A day for the journalists



Today is being observed across the globe as the International Day to End Impunity Against Journalists. The United Nations General Assembly on November 2, 2013 adopted a resolution at its 68th session, urging member states to implement definite measures countering the present culture of impunity. The date was chosen in commemoration of the assassination of two French journalists in Mali in November 2013.

The resolution condemns all attacks and violence against journalists and media workers. It also urges member states to do their utmost best to ensure accountability, bring to justice perpetrators of crimes against media workers as well as guarantee victims’ access to appropriate remedies. It also calls upon the members to promote a safe and enabling environment for journalists to perform their work independently and without undue interference.

The focus on impunity of the resolution stems from the worrying situation over one decade during which more than 700 journalists were killed for bringing news and information to the public. The United Nations Educational, Scientific and Cultural Organisation (UNESCO) revealed that in 2012 alone, 123 journalists were killed. The figure decreased slightly to 91 the following year but still represented the second deadliest year for journalists. Of the 593 murdered between 2006 and 2013, 94 per cent were local journalists, while six per cent were international correspondents. Male journalists accounted for 94 per cent with 41 per cent working in the print media.

 According to the latest figure released by the United Nations (UN), more than 1,000 journalists have been murdered across the globe in the last one and a half decades. The latest and most gruesome of the killings was the elimination of the Saudi Arabian journalist, Jamal Khashoggi. The slain journalist, said to be critical of the Saudi regime, was allegedly strangulated at the Consulate of Saudi Arabia in Turkey on October 2, last year, and his body dismembered by his assailants believed to be agents of the state. Khashoggi’s murder, which attracted global outrage, came on the heels of the killing of Sohail Khan in Pakistan and Mario Gomez in Mexico.

Nigeria has had its own dark moments of brutality and impunity against media workers. Apart from the high profile murder of Newswatch’s Dele Giwa in October 1986 via a letter bomb, there have been several gruesome murders of journalists in recent years. They include Bagauda Kaltho of The News magazine, who was killed in Kaduna and labelled a bomber; Tunde Oladepo, Ogun state bureau chief of The Guardian who was shot dead in his bedroom in Abeokuta; Godwin Agbroko, chairman of the editorial board of THISDAY,  had life snuffed out of him on Christmas eve in 2006; Samuel Famakinwa of THISDAY,  who was found dead in his hotel room in Maiduguri; Abayomi Ogundeji, also of THISDAY, was eliminated  in August 2008; Bayo Ohu, a father of five and political reporter of The Guardian was assassinated in his Lagos home on September 20, 2009.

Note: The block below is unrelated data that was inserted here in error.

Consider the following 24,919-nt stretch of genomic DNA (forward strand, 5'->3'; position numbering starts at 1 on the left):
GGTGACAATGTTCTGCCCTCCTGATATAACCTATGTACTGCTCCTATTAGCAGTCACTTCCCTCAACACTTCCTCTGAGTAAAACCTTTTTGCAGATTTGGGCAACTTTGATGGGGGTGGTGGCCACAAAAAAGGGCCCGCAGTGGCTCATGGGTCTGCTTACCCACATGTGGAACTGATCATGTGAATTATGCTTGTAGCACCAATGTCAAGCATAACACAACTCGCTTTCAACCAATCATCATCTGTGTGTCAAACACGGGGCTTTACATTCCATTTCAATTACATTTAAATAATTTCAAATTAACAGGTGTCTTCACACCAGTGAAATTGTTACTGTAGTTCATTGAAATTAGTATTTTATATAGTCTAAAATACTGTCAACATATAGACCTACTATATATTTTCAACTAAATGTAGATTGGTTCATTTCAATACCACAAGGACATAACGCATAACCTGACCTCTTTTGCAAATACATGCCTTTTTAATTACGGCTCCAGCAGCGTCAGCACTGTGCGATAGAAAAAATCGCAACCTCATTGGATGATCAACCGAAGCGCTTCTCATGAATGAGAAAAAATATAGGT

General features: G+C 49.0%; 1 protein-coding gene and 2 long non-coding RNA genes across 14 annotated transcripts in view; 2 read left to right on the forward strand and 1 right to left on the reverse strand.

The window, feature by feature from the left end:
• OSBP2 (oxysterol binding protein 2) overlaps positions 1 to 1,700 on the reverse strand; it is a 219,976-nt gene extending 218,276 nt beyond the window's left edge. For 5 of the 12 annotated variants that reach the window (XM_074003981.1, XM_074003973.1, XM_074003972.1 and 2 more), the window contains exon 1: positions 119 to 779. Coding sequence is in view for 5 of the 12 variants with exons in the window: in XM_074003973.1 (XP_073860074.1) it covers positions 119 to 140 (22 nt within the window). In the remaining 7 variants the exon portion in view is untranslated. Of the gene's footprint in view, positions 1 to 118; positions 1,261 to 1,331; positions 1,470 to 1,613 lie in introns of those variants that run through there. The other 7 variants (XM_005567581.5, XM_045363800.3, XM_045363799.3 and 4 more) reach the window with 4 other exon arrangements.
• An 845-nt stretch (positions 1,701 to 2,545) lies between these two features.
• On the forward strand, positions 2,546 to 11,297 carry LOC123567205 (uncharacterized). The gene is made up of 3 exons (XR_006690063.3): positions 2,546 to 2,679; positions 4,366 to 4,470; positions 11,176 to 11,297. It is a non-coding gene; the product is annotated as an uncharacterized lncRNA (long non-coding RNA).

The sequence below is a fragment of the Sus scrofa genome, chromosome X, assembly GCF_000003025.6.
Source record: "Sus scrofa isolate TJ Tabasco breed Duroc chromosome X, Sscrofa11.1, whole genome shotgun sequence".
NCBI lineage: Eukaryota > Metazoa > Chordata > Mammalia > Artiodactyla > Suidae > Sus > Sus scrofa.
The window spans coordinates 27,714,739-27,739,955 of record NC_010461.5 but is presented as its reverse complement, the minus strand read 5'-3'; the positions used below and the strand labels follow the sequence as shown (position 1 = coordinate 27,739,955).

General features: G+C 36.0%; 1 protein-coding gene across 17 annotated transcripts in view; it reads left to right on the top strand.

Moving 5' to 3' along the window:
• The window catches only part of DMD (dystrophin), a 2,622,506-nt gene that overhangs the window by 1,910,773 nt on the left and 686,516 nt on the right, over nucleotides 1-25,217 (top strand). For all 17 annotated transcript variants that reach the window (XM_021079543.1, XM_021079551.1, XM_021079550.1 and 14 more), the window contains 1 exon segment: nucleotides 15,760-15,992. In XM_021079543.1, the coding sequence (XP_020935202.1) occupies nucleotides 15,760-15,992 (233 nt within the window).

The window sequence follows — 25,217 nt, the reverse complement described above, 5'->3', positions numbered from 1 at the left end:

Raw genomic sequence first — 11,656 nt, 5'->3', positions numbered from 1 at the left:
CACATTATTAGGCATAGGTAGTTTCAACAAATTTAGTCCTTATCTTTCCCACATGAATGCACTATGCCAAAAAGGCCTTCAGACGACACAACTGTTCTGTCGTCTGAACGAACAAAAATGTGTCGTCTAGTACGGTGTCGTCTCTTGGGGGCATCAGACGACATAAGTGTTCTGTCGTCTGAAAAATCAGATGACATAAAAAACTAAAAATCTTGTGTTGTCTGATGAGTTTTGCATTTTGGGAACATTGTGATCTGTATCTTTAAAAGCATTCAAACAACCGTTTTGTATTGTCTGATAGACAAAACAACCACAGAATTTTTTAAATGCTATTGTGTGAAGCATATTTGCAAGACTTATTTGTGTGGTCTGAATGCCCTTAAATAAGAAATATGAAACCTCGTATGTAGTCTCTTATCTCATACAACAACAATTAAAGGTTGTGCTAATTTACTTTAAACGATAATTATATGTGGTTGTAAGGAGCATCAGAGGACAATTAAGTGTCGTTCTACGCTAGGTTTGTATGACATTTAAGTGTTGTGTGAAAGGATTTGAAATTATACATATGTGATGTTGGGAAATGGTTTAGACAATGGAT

One common trend in all these murders is that the killers have never been found. No one can deny the fact that journalism is a risky profession all over the world. Nigerian journalists are viewed as enemies by overzealous security operatives. The ordeal of the Port Harcourt-based journalist, Jones Abiri, over a period of two years in the hands of the Department of State Services (DSS) before going on trial is the latest example. Devious politicians and top ranking public officers are always on the lookout, not wanting to see contrary viewpoints in print or on the airwaves. Corrupt accounting officers and CEOs of large private concerns and government ministries, departments and agencies as well as fraudsters dread investigative reporters like a plague. The journalist is the most unwanted guest at every location where crimes are being conceived or perpetrated.

But those who hunt journalists down have not succeeded in getting the practitioners to sheathe their pens in order to suppress the truth altogether. Nigeria parades some of the best journalists in the world. As Nigeria marks this event yearly, we urge all relevant professional bodies like the Nigeria Union of Journalists (NUJ) and the Nigerian Guild of Editors (NGE) to ensure that their members are adequately protected and their welfare well taken care of. Nigerian media practitioners operate under deplorable conditions especially those working in the private media outfits that exploit them.

Aside from poor and irregular payment of salaries and allowances, many are not provided with basic tools to work with and are prone to danger. It is perhaps this deplorable situation that exposes some of them to brown envelop temptations. Very few of them, if any, are covered by life assurance in the event of loss of life or injuries while on duty tour. Nigerian journalism ought to be repositioned so that its practitioners can be given the respect they truly deserve.

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